Students apply statistical analysis skills to in-depth data analysis projects in a variety of areas of application. Students design and implement a data analysis plan based on substantive questions or hypotheses and communicate their results both technically and non-technically in oral presentations and written reports. Prerequisite: Statistical Science 360, 601, or 602. Not open to students who have taken Statistical Science 440 or Statistical Science 723.
Rigorous introduction to health data science using current applications in biomedical research, epidemiology, and health policy. Use modern statistical software to conduct reproducible data exploration, visualization, and analysis. Interpret and translate results for interdisciplinary researchers. Critically evaluate data-based claims, decisions, and policies. Includes exploratory data analysis, visualization, basics of probability and inference, predictive modeling and classification. This course focuses on the R computing language. No statistical or computing background is necessary.
Directed reading and research for master's students. Consent of instructor and director of master's program required.
Intro to data science and statistical thinking. Learn to explore, visualize, and analyze data to understand natural phenomena, investigate patterns, model outcomes, and make predictions, and do so in a reproducible and shareable manner. Gain experience in data wrangling and munging, exploratory data analysis, predictive modeling, and data visualization, and effective communication of results. Work on problems and case studies inspired by and based on real-world questions and data. The course will focus on the R statistical computing language.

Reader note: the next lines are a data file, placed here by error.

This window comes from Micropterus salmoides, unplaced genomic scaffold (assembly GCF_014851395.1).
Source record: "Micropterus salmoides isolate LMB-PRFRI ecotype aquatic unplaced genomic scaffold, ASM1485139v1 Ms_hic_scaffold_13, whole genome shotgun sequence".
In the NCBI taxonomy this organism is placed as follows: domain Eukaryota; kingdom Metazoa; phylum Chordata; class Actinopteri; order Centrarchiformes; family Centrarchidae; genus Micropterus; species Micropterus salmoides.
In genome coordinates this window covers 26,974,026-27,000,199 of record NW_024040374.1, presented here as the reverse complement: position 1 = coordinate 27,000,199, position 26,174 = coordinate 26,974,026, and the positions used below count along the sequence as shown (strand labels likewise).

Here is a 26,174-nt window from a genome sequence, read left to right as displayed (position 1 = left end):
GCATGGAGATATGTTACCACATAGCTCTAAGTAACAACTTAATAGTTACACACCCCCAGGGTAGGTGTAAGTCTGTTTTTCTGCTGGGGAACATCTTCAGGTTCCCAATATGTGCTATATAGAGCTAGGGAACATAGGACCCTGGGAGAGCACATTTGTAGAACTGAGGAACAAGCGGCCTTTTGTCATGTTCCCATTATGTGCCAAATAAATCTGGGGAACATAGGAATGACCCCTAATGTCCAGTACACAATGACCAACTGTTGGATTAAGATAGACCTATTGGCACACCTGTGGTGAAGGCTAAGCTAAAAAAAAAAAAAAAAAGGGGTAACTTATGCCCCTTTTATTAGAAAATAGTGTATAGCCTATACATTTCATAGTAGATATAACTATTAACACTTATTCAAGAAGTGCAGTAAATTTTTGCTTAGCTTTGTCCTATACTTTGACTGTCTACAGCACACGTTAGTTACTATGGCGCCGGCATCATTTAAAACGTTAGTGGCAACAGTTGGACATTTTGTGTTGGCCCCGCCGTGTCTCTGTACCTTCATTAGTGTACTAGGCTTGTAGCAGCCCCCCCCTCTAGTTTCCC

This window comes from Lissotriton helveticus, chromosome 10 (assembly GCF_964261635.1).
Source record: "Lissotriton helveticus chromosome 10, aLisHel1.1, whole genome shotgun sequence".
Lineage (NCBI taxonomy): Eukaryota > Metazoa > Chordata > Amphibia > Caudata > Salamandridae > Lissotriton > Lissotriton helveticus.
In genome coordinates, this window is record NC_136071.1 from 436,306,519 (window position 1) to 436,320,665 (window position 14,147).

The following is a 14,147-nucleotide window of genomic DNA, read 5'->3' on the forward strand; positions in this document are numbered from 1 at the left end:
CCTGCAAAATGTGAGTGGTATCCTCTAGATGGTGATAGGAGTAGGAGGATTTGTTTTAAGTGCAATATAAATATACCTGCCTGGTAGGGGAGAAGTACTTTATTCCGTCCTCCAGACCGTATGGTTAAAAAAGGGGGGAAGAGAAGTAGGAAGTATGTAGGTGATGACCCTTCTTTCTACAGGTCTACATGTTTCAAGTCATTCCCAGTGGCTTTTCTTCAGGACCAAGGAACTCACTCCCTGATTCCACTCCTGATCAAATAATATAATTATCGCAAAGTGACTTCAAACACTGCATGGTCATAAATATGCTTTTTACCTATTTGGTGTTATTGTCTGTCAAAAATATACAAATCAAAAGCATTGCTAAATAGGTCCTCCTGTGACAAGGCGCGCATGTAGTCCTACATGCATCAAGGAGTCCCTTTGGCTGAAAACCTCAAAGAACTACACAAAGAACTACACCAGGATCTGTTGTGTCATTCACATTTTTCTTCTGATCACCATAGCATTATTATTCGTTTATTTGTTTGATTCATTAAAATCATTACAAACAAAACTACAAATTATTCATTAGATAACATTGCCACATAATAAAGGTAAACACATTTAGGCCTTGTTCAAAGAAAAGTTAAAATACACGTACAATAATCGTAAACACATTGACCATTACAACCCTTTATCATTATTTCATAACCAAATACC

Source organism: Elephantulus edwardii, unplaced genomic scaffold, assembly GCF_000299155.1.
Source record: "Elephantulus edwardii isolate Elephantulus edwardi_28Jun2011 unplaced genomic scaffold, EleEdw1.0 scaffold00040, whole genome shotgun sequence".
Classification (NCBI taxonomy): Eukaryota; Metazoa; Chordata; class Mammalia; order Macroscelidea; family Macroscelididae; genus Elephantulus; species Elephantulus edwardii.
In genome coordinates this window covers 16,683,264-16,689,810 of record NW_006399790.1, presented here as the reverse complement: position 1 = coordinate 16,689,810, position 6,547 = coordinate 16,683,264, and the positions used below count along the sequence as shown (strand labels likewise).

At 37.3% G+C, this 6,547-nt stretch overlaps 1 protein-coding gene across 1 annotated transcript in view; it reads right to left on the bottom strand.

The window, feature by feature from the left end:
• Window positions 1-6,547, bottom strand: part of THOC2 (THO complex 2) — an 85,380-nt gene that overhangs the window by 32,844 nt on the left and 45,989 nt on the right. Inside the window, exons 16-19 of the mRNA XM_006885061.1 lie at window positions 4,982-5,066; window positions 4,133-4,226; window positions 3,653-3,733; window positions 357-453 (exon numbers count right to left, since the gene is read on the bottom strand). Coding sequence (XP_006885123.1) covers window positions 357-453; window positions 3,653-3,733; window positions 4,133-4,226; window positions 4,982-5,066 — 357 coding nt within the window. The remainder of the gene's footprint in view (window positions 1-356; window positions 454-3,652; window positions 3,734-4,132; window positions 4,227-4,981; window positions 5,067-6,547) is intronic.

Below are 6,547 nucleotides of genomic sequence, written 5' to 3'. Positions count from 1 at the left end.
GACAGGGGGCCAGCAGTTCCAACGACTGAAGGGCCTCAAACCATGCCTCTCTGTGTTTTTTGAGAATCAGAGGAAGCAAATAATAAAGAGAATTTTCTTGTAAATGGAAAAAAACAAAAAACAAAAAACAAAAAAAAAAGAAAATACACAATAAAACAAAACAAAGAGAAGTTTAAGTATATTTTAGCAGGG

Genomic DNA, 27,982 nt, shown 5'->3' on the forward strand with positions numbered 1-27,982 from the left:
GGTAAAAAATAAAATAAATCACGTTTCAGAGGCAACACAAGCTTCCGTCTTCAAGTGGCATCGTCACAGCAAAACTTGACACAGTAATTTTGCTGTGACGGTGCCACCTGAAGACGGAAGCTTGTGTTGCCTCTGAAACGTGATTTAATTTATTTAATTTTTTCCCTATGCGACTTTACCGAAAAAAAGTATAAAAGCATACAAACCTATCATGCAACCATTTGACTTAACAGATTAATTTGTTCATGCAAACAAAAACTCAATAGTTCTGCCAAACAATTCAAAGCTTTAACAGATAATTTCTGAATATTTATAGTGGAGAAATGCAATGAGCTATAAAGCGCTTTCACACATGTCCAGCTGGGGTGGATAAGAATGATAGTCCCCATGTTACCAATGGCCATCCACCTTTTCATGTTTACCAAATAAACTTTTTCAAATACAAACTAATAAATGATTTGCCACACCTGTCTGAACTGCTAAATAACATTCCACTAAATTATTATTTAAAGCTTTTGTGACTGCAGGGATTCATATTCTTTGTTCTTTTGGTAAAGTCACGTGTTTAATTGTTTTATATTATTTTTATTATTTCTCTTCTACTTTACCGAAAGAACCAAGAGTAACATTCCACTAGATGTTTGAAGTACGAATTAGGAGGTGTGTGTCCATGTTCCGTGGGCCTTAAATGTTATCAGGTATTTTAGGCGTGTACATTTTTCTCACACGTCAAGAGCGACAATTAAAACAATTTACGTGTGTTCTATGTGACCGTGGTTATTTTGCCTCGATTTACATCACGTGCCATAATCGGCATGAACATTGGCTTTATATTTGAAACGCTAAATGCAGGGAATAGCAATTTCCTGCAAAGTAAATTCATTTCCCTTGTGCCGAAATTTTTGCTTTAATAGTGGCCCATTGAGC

Introduction to Bayesian modeling for data with spatial and/or time dependence. Exploratory analysis of spatial (point referenced and areal) and time series data. Gaussian processes and generalizations. Extending hierarchical Bayesian linear models and generalized linear models. Spatial models: CAR, SAR, kriging and time series models: ARM, ARMA, dynamic linear models. Computational methods for model fitting and diagnostics. Prerequisite: Statistical Science 360 or 601/602L or equivalent.
Error analysis, interpolation and spline approximation, numerical differentiation and integration, solutions of linear systems, nonlinear equations, and ordinary differential equations. Prerequisites: knowledge of an algorithmic programming language, intermediate calculus including some differential equations, and Mathematics 221.
Statistical and mathematical underpinnings of methodological research in statistical science. Student presentations of their statistical research in collaboration with, and under the supervision of, a DSS faculty mentor. Offered only in fall semesters. Department consent required.
Individual research in a field of special interest, under the supervision of a faculty member, resulting in a substantive paper or written report containing significant analysis and interpretation of a previously approved topic. Consent of instructor and director of undergraduate studies required. Prerequisite: Statistics 360.